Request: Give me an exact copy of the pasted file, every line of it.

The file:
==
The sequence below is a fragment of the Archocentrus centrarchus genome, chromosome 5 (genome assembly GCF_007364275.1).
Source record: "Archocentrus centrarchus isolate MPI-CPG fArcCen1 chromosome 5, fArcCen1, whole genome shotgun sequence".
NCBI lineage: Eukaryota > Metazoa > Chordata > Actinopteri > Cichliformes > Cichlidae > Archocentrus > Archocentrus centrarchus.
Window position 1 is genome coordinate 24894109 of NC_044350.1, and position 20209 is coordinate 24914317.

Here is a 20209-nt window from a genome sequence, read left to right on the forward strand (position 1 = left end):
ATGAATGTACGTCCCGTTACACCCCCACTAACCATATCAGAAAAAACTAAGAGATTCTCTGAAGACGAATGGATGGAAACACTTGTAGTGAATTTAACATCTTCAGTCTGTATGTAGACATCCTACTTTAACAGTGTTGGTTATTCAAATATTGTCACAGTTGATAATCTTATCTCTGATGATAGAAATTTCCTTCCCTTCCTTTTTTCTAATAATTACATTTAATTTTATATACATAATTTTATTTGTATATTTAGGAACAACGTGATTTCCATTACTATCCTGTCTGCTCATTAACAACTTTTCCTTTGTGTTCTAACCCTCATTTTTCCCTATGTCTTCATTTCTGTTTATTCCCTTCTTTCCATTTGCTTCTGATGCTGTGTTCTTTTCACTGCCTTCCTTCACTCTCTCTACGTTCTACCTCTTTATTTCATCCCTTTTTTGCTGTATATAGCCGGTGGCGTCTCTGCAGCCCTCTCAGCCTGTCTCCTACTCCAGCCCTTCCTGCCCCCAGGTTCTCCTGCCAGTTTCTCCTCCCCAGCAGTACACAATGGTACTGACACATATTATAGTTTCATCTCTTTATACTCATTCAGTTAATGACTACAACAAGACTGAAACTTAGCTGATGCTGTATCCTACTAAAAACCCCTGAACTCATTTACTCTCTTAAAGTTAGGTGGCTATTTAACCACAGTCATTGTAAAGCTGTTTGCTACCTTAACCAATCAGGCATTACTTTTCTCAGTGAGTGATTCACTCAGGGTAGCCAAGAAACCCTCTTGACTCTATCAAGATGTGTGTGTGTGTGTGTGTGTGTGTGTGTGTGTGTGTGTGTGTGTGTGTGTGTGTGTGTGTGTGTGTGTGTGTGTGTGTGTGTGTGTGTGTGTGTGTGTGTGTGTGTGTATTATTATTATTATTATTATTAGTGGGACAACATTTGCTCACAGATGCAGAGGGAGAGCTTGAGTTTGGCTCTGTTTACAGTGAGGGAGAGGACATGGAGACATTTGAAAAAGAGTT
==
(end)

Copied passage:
The sequence below is a fragment of the Archocentrus centrarchus genome, chromosome 5 (genome assembly GCF_007364275.1).
Source record: "Archocentrus centrarchus isolate MPI-CPG fArcCen1 chromosome 5, fArcCen1, whole genome shotgun sequence".
NCBI lineage: Eukaryota > Metazoa > Chordata > Actinopteri > Cichliformes > Cichlidae > Archocentrus > Archocentrus centrarchus.
Window position 1 is genome coordinate 24894109 of NC_044350.1, and position 20209 is coordinate 24914317.

Here is a 20209-nt window from a genome sequence, read left to right on the forward strand (position 1 = left end):
ATGAATGTACGTCCCGTTACACCCCCACTAACCATATCAGAAAAAACTAAGAGATTCTCTGAAGACGAATGGATGGAAACACTTGTAGTGAATTTAACATCTTCAGTCTGTATGTAGACATCCTACTTTAACAGTGTTGGTTATTCAAATATTGTCACAGTTGATAATCTTATCTCTGATGATAGAAATTTCCTTCCCTTCCTTTTTTCTAATAATTACATTTAATTTTATATACATAATTTTATTTGTATATTTAGGAACAACGTGATTTCCATTACTATCCTGTCTGCTCATTAACAACTTTTCCTTTGTGTTCTAACCCTCATTTTTCCCTATGTCTTCATTTCTGTTTATTCCCTTCTTTCCATTTGCTTCTGATGCTGTGTTCTTTTCACTGCCTTCCTTCACTCTCTCTACGTTCTACCTCTTTATTTCATCCCTTTTTTGCTGTATATAGCCGGTGGCGTCTCTGCAGCCCTCTCAGCCTGTCTCCTACTCCAGCCCTTCCTGCCCCCAGGTTCTCCTGCCAGTTTCTCCTCCCCAGCAGTACACAATGGTACTGACACATATTATAGTTTCATCTCTTTATACTCATTCAGTTAATGACTACAACAAGACTGAAACTTAGCTGATGCTGTATCCTACTAAAAACCCCTGAACTCATTTACTCTCTTAAAGTTAGGTGGCTATTTAACCACAGTCATTGTAAAGCTGTTTGCTACCTTAACCAATCAGGCATTACTTTTCTCAGTGAGTGATTCACTCAGGGTAGCCAAGAAACCCTCTTGACTCTATCAAGATGTGTGTGTGTGTGTGTGTGTGTGTGTGTGTGTGTGTGTGTGTGTGTGTGTGTGTGTGTGTGTGTGTGTGTGTGTGTGTGTGTGTGTGTGTGTGTGTGTGTGTGTGTGTATTATTATTATTATTATTATTAGTGGGACAACATTTGCTCACAGATGCAGAGGGAGAGCTTGAGTTTGGCTCTGTTTACAGTGAGGGAGAGGACATGGAGACATTTGAAAAAGAGTT